Public donations have enabled WWF-Australia to protect dugongs by removing the last commercial gill net still operating full time in Far North Queensland.
Nearly three thousand people dug deep to raise the six-figure sum needed to purchase the commercial fishing licence which will now be retired, along with the 600-metre long gill net.
Dugongs can easily drown in gill nets and the far northern end of the Great Barrier Reef is home to one of the world’s most important dugong populations.
Other threatened species such as snubfin dolphins, marine turtles, sawfish, hammerhead sharks and the critically endangered Bizant River shark will also be safer with the net gone.
“We’ve raised the funds and signed an agreement with the fisherman who owns the licence. It’s a great deal for dugongs, so we want to say thank you to everyone who contributed funds to remove this net,” said WWF-Australia fisheries spokesperson Jim Higgs.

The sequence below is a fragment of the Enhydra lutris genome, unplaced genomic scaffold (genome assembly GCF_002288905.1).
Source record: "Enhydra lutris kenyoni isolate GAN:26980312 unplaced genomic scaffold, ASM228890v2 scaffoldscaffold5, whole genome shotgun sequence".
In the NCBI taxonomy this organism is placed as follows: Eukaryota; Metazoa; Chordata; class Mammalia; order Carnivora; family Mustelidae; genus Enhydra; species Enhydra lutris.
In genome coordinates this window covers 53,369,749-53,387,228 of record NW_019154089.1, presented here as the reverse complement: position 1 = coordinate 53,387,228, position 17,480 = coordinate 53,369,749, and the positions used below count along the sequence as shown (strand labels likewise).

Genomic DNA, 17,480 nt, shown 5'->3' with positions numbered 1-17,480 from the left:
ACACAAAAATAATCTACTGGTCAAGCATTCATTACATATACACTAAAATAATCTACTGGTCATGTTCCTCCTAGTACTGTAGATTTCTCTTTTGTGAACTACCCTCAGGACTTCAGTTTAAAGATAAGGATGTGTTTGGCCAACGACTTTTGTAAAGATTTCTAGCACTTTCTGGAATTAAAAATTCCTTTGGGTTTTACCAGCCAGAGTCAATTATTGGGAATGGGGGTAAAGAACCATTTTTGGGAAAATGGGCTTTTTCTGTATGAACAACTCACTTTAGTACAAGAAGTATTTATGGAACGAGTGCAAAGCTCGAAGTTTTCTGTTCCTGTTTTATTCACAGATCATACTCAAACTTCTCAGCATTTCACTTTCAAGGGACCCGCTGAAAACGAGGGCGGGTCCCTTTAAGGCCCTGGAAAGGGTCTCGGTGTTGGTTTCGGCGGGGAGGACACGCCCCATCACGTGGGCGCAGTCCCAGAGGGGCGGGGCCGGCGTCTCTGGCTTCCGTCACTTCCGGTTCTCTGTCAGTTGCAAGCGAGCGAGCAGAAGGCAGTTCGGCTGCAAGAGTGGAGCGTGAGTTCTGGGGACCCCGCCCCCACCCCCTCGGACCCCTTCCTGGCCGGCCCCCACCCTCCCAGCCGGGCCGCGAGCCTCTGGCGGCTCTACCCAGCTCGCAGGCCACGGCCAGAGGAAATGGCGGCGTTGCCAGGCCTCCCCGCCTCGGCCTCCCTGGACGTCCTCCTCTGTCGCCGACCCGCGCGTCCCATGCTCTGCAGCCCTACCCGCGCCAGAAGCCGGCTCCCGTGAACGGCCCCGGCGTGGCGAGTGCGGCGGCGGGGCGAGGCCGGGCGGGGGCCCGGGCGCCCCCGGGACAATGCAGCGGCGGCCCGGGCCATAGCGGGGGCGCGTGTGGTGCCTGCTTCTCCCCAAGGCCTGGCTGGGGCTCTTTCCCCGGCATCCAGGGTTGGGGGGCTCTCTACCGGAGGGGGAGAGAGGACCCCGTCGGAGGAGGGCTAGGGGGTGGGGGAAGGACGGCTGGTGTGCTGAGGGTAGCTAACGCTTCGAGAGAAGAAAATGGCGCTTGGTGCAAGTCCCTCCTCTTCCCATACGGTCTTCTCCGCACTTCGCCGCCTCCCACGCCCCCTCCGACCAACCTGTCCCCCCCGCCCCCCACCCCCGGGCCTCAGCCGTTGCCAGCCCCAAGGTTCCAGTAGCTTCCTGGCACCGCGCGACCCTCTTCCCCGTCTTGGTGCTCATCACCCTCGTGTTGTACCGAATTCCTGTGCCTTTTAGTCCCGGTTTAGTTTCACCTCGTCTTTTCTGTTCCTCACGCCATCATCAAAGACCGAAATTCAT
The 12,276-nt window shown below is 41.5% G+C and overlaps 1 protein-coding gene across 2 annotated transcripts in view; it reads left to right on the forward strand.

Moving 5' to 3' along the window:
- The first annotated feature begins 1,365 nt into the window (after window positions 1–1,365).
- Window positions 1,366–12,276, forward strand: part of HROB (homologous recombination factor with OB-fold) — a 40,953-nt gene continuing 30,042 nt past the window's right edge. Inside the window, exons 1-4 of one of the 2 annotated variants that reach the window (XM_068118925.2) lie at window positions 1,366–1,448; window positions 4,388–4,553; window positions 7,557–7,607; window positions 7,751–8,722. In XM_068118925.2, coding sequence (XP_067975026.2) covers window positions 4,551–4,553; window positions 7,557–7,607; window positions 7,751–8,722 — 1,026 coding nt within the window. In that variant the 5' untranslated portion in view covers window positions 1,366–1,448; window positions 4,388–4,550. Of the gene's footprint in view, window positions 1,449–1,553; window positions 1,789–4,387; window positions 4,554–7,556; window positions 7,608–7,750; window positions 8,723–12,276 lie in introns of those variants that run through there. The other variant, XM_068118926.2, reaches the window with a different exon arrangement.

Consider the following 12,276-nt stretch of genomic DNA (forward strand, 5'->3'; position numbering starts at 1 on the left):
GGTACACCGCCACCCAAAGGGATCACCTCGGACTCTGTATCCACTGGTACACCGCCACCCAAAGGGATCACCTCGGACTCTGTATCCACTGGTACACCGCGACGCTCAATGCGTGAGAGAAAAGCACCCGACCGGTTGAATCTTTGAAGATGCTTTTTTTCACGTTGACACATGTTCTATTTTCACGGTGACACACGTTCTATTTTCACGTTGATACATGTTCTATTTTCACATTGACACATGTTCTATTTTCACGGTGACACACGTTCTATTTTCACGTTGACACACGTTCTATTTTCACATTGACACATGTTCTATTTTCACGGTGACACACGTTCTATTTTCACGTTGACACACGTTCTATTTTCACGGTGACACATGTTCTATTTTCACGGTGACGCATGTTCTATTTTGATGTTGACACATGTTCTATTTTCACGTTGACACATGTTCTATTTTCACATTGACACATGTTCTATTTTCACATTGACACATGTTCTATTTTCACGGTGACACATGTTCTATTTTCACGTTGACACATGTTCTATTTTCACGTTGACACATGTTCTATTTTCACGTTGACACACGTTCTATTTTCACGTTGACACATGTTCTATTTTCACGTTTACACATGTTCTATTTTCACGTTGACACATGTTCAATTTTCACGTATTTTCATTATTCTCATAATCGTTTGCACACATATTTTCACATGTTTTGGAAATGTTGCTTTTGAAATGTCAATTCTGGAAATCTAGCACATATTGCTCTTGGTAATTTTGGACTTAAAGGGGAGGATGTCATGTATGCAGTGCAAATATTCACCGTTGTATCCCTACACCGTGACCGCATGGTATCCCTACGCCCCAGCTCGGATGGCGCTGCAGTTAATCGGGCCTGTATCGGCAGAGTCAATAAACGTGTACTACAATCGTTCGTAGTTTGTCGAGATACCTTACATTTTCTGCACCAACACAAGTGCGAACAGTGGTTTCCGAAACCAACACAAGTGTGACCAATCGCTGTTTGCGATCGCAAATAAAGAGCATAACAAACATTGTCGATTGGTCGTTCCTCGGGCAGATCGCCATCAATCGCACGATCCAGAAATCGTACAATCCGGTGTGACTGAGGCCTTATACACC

“WWF and our supporters have done the heavy lifting. We now call on the Queensland government to stop other gill net operators from moving into the area by declaring a Net-Free North from Cape Flattery through to the Torres Strait.
“This would create one of the largest safe havens for dugongs in the world. It would cover 85,000-square kilometers, an area bigger than Tasmania,” he said.
Both parties have agreed to keep the terms of the agreement confidential.
WWF-Australia media contact:
Mark Symons, WWF-Australia Senior Media Officer, 0400 985 571